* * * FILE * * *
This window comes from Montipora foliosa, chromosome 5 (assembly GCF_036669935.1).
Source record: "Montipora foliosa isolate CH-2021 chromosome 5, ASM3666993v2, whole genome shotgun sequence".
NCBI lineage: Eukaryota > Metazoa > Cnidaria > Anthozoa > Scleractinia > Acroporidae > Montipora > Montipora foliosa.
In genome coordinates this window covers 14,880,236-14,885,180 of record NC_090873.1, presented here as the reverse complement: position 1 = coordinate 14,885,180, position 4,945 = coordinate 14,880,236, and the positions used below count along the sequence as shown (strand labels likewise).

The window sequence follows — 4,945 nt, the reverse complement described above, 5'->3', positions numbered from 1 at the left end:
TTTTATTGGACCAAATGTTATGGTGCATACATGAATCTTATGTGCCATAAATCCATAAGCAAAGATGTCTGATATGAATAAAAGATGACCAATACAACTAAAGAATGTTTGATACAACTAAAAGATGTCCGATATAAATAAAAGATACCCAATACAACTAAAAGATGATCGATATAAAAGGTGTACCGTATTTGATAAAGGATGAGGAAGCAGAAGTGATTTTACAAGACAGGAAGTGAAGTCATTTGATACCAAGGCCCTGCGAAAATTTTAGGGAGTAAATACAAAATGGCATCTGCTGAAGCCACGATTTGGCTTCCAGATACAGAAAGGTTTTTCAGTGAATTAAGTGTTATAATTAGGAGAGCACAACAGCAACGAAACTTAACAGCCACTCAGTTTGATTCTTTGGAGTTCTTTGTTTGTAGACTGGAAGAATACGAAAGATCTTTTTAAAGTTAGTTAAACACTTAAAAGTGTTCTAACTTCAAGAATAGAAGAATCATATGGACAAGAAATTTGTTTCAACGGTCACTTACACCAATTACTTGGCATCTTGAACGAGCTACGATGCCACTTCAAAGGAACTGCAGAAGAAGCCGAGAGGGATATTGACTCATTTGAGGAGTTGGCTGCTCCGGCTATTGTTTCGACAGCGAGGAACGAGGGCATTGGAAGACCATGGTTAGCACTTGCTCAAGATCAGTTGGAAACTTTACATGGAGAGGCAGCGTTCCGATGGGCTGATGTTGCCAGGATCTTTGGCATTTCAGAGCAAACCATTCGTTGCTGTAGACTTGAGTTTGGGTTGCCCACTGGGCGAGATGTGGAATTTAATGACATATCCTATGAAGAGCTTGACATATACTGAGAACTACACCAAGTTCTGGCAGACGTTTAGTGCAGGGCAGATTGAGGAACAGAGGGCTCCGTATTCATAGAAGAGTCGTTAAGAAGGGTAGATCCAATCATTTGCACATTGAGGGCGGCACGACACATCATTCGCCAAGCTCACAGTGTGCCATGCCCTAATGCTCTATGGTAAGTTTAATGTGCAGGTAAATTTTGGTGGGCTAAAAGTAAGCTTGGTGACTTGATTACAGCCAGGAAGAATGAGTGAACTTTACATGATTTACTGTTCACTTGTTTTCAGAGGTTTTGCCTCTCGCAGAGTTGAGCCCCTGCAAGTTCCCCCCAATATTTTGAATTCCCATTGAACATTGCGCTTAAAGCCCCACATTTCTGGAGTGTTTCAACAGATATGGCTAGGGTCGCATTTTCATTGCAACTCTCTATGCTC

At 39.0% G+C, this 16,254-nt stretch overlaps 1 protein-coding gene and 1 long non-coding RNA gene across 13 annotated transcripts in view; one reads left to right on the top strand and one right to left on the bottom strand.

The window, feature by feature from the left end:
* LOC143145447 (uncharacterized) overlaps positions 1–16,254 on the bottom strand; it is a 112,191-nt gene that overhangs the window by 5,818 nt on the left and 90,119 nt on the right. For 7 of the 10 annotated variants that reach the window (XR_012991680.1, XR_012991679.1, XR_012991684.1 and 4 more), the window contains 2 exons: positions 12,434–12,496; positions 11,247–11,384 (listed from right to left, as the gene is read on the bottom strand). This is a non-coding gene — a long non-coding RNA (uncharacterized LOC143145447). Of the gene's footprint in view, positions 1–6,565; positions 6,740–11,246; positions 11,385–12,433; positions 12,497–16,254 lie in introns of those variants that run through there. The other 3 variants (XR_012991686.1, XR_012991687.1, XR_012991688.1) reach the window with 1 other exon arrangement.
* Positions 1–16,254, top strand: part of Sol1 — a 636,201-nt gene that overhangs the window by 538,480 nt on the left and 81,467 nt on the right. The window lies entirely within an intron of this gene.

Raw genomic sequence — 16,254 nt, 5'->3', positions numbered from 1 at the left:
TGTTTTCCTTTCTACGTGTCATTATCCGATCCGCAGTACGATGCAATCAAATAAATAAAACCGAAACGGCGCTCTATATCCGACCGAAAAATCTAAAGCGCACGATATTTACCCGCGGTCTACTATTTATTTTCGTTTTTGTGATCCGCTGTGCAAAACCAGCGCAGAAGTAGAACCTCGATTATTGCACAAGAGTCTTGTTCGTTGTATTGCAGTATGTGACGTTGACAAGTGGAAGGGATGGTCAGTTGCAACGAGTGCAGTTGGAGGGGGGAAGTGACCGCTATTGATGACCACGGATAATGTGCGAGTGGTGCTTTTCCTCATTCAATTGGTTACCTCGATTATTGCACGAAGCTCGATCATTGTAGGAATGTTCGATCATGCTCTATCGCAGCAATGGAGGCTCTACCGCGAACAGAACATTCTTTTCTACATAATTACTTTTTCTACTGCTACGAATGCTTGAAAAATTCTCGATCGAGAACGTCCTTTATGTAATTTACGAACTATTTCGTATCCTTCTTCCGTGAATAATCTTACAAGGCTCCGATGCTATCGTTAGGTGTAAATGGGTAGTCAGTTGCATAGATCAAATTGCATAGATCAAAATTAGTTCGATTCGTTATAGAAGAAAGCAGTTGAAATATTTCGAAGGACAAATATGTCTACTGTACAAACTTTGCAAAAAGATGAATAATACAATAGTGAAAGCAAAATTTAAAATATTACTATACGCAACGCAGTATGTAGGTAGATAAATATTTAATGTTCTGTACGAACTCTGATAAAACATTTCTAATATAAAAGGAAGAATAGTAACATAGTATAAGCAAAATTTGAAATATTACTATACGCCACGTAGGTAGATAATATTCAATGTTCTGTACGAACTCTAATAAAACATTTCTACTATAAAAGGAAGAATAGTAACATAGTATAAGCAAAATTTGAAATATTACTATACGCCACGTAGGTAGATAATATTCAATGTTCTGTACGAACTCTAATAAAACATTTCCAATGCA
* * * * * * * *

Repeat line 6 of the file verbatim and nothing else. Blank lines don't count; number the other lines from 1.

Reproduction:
TTTTATTGGACCAAATGTTATGGTGCATACATGAATCTTATGTGCCATAAATCCATAAGCAAAGATGTCTGATATGAATAAAAGATGACCAATACAACTAAAGAATGTTTGATACAACTAAAAGATGTCCGATATAAATAAAAGATACCCAATACAACTAAAAGATGATCGATATAAAAGGTGTACCGTATTTGATAAAGGATGAGGAAGCAGAAGTGATTTTACAAGACAGGAAGTGAAGTCATTTGATACCAAGGCCCTGCGAAAATTTTAGGGAGTAAATACAAAATGGCATCTGCTGAAGCCACGATTTGGCTTCCAGATACAGAAAGGTTTTTCAGTGAATTAAGTGTTATAATTAGGAGAGCACAACAGCAACGAAACTTAACAGCCACTCAGTTTGATTCTTTGGAGTTCTTTGTTTGTAGACTGGAAGAATACGAAAGATCTTTTTAAAGTTAGTTAAACACTTAAAAGTGTTCTAACTTCAAGAATAGAAGAATCATATGGACAAGAAATTTGTTTCAACGGTCACTTACACCAATTACTTGGCATCTTGAACGAGCTACGATGCCACTTCAAAGGAACTGCAGAAGAAGCCGAGAGGGATATTGACTCATTTGAGGAGTTGGCTGCTCCGGCTATTGTTTCGACAGCGAGGAACGAGGGCATTGGAAGACCATGGTTAGCACTTGCTCAAGATCAGTTGGAAACTTTACATGGAGAGGCAGCGTTCCGATGGGCTGATGTTGCCAGGATCTTTGGCATTTCAGAGCAAACCATTCGTTGCTGTAGACTTGAGTTTGGGTTGCCCACTGGGCGAGATGTGGAATTTAATGACATATCCTATGAAGAGCTTGACATATACTGAGAACTACACCAAGTTCTGGCAGACGTTTAGTGCAGGGCAGATTGAGGAACAGAGGGCTCCGTATTCATAGAAGAGTCGTTAAGAAGGGTAGATCCAATCATTTGCACATTGAGGGCGGCACGACACATCATTCGCCAAGCTCACAGTGTGCCATGCCCTAATGCTCTATGGTAAGTTTAATGTGCAGGTAAATTTTGGTGGGCTAAAAGTAAGCTTGGTGACTTGATTACAGCCAGGAAGAATGAGTGAACTTTACATGATTTACTGTTCACTTGTTTTCAGAGGTTTTGCCTCTCGCAGAGTTGAGCCCCTGCAAGTTCCCCCCAATATTTTGAATTCCCATTGAACATTGCGCTTAAAGCCCCACATTTCTGGAGTGTTTCAACAGATATGGCTAGGGTCGCATTTTCATTGCAACTCTCTATGCTC